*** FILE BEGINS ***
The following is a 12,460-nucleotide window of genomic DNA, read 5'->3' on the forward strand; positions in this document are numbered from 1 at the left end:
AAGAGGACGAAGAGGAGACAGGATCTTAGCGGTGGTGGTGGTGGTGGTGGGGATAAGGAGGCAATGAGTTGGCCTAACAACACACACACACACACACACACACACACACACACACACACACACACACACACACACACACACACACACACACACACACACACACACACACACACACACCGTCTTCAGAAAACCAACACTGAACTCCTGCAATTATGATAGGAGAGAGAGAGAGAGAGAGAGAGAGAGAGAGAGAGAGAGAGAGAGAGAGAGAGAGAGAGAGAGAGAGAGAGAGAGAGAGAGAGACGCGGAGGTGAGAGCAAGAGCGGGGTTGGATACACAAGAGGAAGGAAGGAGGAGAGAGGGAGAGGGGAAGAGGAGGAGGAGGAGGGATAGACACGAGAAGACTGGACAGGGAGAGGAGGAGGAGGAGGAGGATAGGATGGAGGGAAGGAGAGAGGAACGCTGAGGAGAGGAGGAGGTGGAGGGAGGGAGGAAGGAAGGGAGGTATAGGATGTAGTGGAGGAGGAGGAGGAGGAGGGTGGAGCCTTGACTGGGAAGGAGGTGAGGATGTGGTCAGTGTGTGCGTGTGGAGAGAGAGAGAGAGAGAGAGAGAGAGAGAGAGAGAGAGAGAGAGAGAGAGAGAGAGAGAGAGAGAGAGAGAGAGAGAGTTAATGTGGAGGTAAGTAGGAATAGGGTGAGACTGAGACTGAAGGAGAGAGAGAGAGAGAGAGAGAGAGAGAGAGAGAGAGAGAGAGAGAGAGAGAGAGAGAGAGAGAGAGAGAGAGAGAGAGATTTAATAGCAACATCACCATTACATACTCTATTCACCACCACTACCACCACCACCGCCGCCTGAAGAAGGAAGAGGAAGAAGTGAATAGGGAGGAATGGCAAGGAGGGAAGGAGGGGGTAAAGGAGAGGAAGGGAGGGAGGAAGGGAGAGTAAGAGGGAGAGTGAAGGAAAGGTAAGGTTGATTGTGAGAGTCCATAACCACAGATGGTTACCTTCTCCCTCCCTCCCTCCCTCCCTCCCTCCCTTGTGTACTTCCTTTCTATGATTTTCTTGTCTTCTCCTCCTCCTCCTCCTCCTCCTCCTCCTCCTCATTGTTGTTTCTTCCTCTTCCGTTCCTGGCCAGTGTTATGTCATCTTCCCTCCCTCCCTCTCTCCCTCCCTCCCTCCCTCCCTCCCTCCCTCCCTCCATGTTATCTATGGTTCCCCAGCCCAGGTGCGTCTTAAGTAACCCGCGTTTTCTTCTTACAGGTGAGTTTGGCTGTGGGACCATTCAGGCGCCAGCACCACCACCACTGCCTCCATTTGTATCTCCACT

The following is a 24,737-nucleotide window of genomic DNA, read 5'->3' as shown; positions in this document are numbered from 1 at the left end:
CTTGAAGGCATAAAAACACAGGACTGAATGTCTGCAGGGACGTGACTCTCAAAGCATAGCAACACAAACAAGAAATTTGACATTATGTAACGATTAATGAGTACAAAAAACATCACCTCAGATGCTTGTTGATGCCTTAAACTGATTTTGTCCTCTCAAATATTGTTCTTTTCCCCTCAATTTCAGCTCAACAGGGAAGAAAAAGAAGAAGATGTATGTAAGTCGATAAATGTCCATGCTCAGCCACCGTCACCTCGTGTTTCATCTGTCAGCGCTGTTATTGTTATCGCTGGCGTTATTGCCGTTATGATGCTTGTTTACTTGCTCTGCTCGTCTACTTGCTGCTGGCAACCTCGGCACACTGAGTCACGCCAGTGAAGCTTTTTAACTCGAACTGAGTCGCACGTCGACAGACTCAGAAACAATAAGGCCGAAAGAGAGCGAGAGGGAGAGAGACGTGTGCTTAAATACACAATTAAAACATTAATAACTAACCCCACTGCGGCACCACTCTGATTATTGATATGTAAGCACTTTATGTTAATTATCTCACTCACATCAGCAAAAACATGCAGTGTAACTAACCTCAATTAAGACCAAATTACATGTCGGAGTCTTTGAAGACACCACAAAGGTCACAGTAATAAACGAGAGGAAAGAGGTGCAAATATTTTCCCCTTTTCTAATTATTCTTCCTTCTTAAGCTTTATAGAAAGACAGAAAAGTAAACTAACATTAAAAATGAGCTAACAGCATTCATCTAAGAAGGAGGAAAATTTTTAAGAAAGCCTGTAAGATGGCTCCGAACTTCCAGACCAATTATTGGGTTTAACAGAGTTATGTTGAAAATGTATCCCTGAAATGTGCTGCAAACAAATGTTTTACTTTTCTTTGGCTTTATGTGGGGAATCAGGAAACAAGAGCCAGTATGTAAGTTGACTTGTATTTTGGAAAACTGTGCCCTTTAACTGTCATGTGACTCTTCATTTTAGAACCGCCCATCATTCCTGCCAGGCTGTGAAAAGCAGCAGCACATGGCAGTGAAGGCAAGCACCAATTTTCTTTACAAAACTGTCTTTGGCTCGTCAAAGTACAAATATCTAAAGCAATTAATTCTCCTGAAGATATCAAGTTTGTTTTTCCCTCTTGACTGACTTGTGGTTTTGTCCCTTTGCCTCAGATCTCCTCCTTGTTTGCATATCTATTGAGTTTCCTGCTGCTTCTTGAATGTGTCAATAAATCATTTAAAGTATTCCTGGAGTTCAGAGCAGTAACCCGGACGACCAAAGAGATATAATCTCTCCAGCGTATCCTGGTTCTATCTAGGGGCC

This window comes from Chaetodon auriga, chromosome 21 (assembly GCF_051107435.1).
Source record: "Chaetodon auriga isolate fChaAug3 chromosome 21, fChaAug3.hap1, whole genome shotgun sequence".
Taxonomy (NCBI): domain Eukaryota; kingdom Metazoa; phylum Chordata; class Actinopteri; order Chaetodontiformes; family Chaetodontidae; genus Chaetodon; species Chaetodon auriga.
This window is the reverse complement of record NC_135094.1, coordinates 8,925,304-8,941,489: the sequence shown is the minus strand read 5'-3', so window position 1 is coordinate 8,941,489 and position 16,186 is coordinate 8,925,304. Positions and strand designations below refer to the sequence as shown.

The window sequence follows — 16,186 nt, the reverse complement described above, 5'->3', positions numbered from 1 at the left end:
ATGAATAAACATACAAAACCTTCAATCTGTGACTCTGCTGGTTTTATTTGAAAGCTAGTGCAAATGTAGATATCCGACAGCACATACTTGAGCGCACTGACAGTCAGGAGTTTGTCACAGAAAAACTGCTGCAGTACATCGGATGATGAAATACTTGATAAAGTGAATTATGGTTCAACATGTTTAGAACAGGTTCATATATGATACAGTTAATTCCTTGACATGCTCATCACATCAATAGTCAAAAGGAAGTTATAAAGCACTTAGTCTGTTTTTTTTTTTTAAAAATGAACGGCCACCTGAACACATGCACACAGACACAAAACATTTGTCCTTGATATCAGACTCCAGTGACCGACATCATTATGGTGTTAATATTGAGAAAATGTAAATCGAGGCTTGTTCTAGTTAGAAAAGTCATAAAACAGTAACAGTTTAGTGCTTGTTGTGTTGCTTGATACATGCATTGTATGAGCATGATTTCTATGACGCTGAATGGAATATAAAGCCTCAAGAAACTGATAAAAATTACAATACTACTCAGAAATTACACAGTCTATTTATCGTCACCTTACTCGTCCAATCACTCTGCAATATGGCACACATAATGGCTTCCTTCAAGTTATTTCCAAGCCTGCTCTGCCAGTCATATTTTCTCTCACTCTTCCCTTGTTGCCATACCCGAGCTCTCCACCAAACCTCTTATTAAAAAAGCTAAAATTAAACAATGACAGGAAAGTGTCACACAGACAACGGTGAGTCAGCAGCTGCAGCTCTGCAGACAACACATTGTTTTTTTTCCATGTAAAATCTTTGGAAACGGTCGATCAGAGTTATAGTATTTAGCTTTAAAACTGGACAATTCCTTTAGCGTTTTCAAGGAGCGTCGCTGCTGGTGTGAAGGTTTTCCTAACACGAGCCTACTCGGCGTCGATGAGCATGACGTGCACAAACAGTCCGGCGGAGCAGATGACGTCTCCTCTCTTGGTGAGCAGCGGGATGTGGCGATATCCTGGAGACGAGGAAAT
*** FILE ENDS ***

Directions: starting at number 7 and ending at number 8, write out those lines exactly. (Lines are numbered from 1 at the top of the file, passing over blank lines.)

Taxonomy (NCBI): domain Eukaryota; kingdom Metazoa; phylum Chordata; class Actinopteri; order Chaetodontiformes; family Chaetodontidae; genus Chaetodon; species Chaetodon auriga.
This window is the reverse complement of record NC_135094.1, coordinates 8,925,304-8,941,489: the sequence shown is the minus strand read 5'-3', so window position 1 is coordinate 8,941,489 and position 16,186 is coordinate 8,925,304. Positions and strand designations below refer to the sequence as shown.